On paper, Tuesday's announcement of congressional reapportionment numbers by the U.S. Census Bureau should be an early Christmas present for Republicans. Nowhere was the GOP's triumph on Election Day more complete than in state legislatures, where Republicans picked up some 680 seats.
Because state lawmakers control the once-a-decade redrawing of congressional maps in most states, that puts Republicans in a position to decide the boundaries of about 194 House districts, more than double the number they controlled last cycle. Instead of popping the champagne corks, though, some GOP leaders are warning about the perils of too much cartographical authority.
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"When we push for an overreach, it can backfire," said Rep. Lynn Westmoreland of Georgia, who is overseeing redistricting for the National Republican Congressional Committee. "You can't take the politics out of redistricting, but the overreach is a danger that sometimes states with complete control try to do. We're going to try to discourage any kind of overreach."
A prime example of what Westmoreland is hoping to avoid: Pennsylvania, where Republicans held the reins in the last redistricting. But the political boundaries they so painstakingly fashioned hardly produced a stable gain for the party. In the 107th Congress, before the new map took effect, the Keystone State's delegation had 10 Democrats and 11 Republicans. The state lost two seats in that redistricting, and the GOP plan initially gave Republicans a decided advantage: They held 12 of Pennsylvania's House seats to seven for the Democrats in the 108th Congress.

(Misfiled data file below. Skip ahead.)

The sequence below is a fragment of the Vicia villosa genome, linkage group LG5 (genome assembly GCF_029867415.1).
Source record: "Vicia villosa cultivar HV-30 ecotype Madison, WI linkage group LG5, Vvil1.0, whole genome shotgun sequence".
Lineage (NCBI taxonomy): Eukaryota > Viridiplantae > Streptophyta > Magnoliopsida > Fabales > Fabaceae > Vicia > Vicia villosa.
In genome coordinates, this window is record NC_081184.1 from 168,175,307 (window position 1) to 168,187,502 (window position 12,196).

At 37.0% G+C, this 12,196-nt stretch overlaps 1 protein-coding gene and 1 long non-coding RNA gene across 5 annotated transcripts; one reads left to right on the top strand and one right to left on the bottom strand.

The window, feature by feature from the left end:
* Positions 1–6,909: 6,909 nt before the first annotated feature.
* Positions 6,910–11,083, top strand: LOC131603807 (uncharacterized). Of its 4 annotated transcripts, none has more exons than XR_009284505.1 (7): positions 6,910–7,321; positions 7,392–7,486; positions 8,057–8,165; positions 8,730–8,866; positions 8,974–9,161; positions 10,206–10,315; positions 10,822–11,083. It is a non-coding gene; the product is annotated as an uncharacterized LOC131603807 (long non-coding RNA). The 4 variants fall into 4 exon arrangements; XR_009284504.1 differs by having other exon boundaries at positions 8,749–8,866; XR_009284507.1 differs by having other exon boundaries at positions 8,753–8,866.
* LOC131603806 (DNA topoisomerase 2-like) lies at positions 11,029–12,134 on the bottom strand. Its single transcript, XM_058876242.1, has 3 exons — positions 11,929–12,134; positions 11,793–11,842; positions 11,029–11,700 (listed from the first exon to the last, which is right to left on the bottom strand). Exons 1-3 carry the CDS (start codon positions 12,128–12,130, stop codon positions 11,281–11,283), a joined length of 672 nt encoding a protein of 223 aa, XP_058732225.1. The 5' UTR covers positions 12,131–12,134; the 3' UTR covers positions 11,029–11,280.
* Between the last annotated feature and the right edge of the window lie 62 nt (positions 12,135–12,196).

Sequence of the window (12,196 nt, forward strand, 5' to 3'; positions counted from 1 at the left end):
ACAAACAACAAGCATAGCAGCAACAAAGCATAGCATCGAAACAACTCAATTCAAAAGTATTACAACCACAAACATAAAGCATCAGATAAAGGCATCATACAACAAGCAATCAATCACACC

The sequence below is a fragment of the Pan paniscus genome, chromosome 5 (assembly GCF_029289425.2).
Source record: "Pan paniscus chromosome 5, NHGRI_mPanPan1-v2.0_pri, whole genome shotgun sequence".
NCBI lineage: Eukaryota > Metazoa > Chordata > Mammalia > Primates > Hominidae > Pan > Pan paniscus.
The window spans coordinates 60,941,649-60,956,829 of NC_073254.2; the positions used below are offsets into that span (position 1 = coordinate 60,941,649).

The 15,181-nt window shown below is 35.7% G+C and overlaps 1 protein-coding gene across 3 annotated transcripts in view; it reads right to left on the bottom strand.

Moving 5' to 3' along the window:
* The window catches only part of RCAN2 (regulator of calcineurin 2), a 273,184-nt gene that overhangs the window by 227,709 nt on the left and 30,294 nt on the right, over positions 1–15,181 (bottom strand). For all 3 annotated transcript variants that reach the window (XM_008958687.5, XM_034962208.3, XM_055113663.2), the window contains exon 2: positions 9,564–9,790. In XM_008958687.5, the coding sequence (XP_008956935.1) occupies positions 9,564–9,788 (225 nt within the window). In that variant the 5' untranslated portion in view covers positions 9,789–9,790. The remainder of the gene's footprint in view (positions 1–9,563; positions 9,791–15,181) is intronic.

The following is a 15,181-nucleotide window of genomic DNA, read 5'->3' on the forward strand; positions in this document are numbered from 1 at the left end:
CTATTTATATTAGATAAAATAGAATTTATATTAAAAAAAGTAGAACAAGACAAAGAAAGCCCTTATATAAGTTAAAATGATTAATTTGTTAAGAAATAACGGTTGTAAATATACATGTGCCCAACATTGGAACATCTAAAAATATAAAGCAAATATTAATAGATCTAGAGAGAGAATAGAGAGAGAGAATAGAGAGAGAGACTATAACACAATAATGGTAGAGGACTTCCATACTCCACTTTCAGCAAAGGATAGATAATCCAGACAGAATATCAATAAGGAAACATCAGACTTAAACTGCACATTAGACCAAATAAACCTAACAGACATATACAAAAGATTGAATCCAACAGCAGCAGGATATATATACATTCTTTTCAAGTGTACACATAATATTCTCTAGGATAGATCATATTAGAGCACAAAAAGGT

But the oscillating electorate soon reversed that advantage, and then reversed it again. After the 2006 elections that gave Democrats control of the House, Democrats held 11 of the state's 19 seats in the chamber. But they will give their in-state majority back when the new Congress takes office next month, and Republicans again hold 12 of Pennsylvania's House seats.
The lesson from Pennsylvania, for both parties, is to pad safe districts, funneling voters from the opposition party into as few districts as possible, rather than go for the maximum number of winnable seats. The temptation to grow overly aggressive can be even greater in swing states, where the parties try to gain more congressional seats instead of opting to consolidate and defend. That creates districts where the electorates are closely divided and lawmakers are vulnerable to every shift in the voting trends--a situation that has been especially pronounced in the last three election cycles, when Democrats picked up 55 seats in two consecutive elections only to see all of their gains (and then some) wiped out in November.
Experts say that the GOP should keep those lessons in mind as it flexes its freshly won muscle.
"It's an embarrassment of riches for the Republicans," said Michael McDonald, a political scientist at George Mason University who studies redistricting. "Usually what you'd want to do with the redistricting plan is expand the map; but I think the Republicans are going to be in a position to just protect what they've gained in 2010 rather than to expand. The Republicans have pretty much maxed out the number of seats that they can win. If anything, they've won too many seats, because many of these Republicans have won in Democratic-leaning seats and they're going to have to shore them up."